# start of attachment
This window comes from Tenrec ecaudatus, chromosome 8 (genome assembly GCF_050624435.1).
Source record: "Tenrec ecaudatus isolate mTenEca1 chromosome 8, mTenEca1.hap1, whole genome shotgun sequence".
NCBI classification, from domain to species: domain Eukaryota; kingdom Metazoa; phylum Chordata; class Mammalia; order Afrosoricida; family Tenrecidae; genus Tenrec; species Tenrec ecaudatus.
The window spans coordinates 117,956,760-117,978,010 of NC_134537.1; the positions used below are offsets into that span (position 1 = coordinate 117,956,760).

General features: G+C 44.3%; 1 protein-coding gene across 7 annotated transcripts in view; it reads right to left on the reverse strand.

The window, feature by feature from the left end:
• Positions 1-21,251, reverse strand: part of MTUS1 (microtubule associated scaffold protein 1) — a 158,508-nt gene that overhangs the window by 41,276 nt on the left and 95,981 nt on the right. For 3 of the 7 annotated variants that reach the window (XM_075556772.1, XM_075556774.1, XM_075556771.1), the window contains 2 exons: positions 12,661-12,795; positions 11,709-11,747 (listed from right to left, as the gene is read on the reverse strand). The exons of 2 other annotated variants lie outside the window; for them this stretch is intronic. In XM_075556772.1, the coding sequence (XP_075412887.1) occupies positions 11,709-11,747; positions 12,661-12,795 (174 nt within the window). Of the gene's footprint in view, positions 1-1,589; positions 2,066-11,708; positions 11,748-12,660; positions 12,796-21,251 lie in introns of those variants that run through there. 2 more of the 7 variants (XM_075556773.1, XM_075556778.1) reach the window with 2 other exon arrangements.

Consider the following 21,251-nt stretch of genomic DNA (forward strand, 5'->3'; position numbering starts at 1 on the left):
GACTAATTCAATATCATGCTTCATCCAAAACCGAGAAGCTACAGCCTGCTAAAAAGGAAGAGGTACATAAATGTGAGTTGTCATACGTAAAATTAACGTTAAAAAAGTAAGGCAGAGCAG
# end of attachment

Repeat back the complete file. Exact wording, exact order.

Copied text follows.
This window comes from Tenrec ecaudatus, chromosome 8 (genome assembly GCF_050624435.1).
Source record: "Tenrec ecaudatus isolate mTenEca1 chromosome 8, mTenEca1.hap1, whole genome shotgun sequence".
NCBI classification, from domain to species: domain Eukaryota; kingdom Metazoa; phylum Chordata; class Mammalia; order Afrosoricida; family Tenrecidae; genus Tenrec; species Tenrec ecaudatus.
The window spans coordinates 117,956,760-117,978,010 of NC_134537.1; the positions used below are offsets into that span (position 1 = coordinate 117,956,760).

General features: G+C 44.3%; 1 protein-coding gene across 7 annotated transcripts in view; it reads right to left on the reverse strand.

The window, feature by feature from the left end:
• Positions 1-21,251, reverse strand: part of MTUS1 (microtubule associated scaffold protein 1) — a 158,508-nt gene that overhangs the window by 41,276 nt on the left and 95,981 nt on the right. For 3 of the 7 annotated variants that reach the window (XM_075556772.1, XM_075556774.1, XM_075556771.1), the window contains 2 exons: positions 12,661-12,795; positions 11,709-11,747 (listed from right to left, as the gene is read on the reverse strand). The exons of 2 other annotated variants lie outside the window; for them this stretch is intronic. In XM_075556772.1, the coding sequence (XP_075412887.1) occupies positions 11,709-11,747; positions 12,661-12,795 (174 nt within the window). Of the gene's footprint in view, positions 1-1,589; positions 2,066-11,708; positions 11,748-12,660; positions 12,796-21,251 lie in introns of those variants that run through there. 2 more of the 7 variants (XM_075556773.1, XM_075556778.1) reach the window with 2 other exon arrangements.

Consider the following 21,251-nt stretch of genomic DNA (forward strand, 5'->3'; position numbering starts at 1 on the left):
GACTAATTCAATATCATGCTTCATCCAAAACCGAGAAGCTACAGCCTGCTAAAAAGGAAGAGGTACATAAATGTGAGTTGTCATACGTAAAATTAACGTTAAAAAAGTAAGGCAGAGCAG